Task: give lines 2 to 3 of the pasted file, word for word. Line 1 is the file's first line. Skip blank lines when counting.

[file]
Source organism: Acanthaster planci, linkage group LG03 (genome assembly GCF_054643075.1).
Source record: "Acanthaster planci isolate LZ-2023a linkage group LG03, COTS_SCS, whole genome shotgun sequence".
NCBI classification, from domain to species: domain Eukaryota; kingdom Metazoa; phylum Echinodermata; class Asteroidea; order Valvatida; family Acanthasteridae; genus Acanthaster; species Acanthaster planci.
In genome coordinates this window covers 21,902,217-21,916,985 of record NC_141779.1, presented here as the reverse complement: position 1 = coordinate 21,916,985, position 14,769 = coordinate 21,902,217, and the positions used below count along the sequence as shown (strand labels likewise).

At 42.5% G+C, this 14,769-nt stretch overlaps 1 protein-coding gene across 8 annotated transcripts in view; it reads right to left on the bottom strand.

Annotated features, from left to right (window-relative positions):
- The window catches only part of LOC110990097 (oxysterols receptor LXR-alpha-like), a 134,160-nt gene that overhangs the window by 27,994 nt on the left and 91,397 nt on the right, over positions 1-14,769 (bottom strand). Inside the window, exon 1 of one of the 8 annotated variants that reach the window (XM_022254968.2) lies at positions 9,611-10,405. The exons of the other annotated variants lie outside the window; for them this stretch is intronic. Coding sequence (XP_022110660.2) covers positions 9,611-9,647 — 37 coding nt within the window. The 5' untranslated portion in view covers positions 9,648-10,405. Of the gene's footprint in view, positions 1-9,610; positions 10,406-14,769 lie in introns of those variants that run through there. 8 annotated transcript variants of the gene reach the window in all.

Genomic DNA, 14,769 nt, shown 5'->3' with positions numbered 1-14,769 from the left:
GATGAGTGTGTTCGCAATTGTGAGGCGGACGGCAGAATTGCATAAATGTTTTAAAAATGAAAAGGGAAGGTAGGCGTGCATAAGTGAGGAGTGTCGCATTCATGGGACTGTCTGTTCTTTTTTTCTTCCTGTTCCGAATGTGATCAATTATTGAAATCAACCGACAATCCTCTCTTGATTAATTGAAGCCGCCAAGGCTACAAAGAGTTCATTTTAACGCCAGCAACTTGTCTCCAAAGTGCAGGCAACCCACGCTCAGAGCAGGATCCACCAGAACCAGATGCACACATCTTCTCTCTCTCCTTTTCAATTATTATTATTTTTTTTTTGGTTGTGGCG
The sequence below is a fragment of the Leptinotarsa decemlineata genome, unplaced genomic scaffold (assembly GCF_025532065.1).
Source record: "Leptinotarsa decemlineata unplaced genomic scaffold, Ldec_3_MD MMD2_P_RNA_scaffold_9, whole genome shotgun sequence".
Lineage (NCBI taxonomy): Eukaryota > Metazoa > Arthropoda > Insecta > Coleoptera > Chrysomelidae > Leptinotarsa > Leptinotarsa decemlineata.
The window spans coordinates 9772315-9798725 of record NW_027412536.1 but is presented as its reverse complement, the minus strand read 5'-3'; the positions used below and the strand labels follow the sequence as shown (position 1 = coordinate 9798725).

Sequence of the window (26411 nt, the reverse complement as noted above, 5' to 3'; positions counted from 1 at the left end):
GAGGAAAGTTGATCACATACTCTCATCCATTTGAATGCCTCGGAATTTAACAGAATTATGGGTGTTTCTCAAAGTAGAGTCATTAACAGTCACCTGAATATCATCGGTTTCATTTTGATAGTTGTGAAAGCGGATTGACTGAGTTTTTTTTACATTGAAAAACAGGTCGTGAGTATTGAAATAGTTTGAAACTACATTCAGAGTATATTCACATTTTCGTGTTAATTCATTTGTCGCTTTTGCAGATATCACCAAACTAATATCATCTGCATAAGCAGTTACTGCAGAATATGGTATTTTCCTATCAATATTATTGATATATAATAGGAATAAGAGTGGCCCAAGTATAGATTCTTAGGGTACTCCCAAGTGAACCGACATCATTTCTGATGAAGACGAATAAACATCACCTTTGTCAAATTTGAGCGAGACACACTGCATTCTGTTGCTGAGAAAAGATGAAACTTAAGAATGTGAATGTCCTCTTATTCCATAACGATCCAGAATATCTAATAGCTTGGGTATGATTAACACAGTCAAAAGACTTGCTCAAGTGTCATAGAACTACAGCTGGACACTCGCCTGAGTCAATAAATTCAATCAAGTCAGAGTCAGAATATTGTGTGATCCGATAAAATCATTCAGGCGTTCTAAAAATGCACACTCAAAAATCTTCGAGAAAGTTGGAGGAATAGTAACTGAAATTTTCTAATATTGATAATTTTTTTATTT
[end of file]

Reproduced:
Source record: "Acanthaster planci isolate LZ-2023a linkage group LG03, COTS_SCS, whole genome shotgun sequence".
NCBI classification, from domain to species: domain Eukaryota; kingdom Metazoa; phylum Echinodermata; class Asteroidea; order Valvatida; family Acanthasteridae; genus Acanthaster; species Acanthaster planci.